Ex Norwegian — Hue Spotting
(Beyond Before BB111, 2020, CD / DL)
Ex Norwegian — Spotting Hues
(Beyond Before, 2020, CD / DL)
by Henry Schneider, 2020-09-27:
On June 5 this year neo-psych band Ex Norwegian released two albums: Hue Spotting containing ten original tunes by Ex Norwegian founder Roger Houdalle and Spotting Hues, a collection of cover tunes from the likes of July, Dr. Strangely Strange, The Nice, etc. If you’ve been following Exposé over the years, you will know that Ex Norwegian is also one of the many bands that regularly appears on Fruits der Mer Records releases. One of the cool things about these two new albums is the Peter Max inspired artwork. The other of course is the music. Hue Spotting sports ten neo-psych pop songs that have roots firmly in the 60s. Trippiness abounds with heavy organ, processed vocals, reversed tapes, and shimmering guitars. Personal favorites include “Bloody Parrots!,” “Your Turn Papers Colour,” and the eight minute “Not Underground.” But where the band really excels is on Spotting Hues with its eleven cover tunes, coherent sound, and taking ownership of the music. The album opens with a cover of July’s “Hallo to Me” that sounds more like The Pretty Things or early The Who. Next is a cover of “Buffalo Billycan” by the obscure band Apple that also resembles The Pretty Things. The third track is a cover Dr. Strangely Strange’s “Jove Was at Home” which also resembles The Pretty Things more than the fae Doctor. The fourth track is “Happily Unemployed,” a cover of the Gruppo Sportivo hit. Then we come to a superb cover of The Nice’s “The Cry of Eugene,” so much so that you aren’t even comparing it to Keith Emerson! The sixth track is a Kaleidosope tune “Baby Stay for the Night,” which made me think of the Jay and the Americans’ hit “Come a Little Bit Closer.” Next in line is a cover of The End’s “Cardboard Watch” followed by a hard rocking cover of The West Coast Pop Art Experimental Band’s “Until the Poorest of People Have Money to Spend.” The ninth track is a cover of another obscure artist, Billy Nicolls, and his pop-psych love song “Girl from New York.” This is followed by a cover of another obscure artist, Nick Garrie, and his trippy psych ballad “The Nightmare of J.B. Stanislas,” which made me think of The Kinks’ “Waterloo Sunset.” And the album closes with a cover of Gene Clark’s “Lady of the North” that brings Ex-Norwegian’s sound back to The Pretty Things and S. F. Sorrow. Considering Spotting Hues, I would not be surprised to learn that this album was inspired by Keith Jones of Fruits de Mer.
by Jon Davis, 2020-06-05:
Ex Norwegian is a band that has touched on a number of styles during its more than ten years of existence, and with Hue Spotting, they are in full-on neo-psychedelic mode, presenting a tasty set of ten trippy melodic tunes that pay close attention to the classics of the late 60s while maintaining a fresh sound. Right off the bat, “Fear Backwards” gives us a driving drum beat, twanging guitars, and vocals treated with a phase shift, not to mention Mellotron-like keyboards. There are some more modern keyboard sounds as well, but they don’t detract from the psychedelic mood. The style called power pop that emerged in the 70s could be seen as a development from 60s psychedelic rock, and Ex Norwegian blends the two seamlessly on songs like “Comfort Sands,” which has a charming melody played on a melodica in several sections. Every song is fun, full of great melodies, interesting arrangements, and solid playing. In keeping with the standards of the psychedelic era, there’s even one tune featuring an extended guitar solo, with echoes and wah-wah in evidence. Anyone who enjoys upbeat rock music should enjoy this album even if Nazz and the Strawberry Alarm Clock aren’t on their radar.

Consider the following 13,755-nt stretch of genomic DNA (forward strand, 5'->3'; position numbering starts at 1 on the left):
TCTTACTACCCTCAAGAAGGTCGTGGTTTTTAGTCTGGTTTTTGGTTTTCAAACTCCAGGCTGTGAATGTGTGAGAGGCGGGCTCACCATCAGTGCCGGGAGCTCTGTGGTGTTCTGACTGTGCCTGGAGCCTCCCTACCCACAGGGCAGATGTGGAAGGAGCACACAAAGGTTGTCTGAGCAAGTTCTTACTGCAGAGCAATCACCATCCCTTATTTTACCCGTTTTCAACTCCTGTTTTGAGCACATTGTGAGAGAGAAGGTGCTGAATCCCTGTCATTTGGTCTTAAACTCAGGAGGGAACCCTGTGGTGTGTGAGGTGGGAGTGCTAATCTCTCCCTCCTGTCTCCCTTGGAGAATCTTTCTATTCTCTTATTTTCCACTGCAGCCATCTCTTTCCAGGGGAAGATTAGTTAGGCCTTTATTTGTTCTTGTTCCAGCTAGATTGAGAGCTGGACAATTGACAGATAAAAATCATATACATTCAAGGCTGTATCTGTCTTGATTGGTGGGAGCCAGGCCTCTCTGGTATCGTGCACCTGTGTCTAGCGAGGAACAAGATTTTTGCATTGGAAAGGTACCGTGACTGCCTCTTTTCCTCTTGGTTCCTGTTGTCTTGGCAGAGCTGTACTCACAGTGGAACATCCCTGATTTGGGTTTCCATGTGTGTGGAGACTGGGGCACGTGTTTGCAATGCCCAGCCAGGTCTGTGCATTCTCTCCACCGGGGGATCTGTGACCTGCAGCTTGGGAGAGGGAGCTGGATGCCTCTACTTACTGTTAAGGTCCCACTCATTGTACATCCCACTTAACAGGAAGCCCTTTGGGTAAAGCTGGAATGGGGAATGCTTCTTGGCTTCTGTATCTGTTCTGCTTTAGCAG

As a companion to Hue Spotting, Ex Norwegian also has Spotting Hues, an album full of covers of actual vintage tunes, mostly pretty obscure ones. From the 60s, we get tracks from July, Apple, The Nice, The End, West Coast Pop Art Experimental Band, Billy Nicholls, and Nick Garrie; the 70s are represented by Fairfield Parlour and Gene Clark; and then there’s a version of “Happily Unemployed,” a 1982 song by Gruppo Sportivo that’s done as if it had been from the 60s instead of ska-inflected New Wave. All are worthy, and several may in fact be the first times these songs have ever been covered — it’s not as if there are many people who have heard the source material, let alone learned how to play them. The Nice’s “Cry of Eugene” is especially fun, and certainly has better vocals than the original. On a musical level, this album of covers is every bit as enjoyable as its companion of originals, and could even serve as a jumping of point to explore some super-obscure corners of music history. I’d recommend Hue Spotting as the main dish, with Spotting Hues if you have room for dessert.
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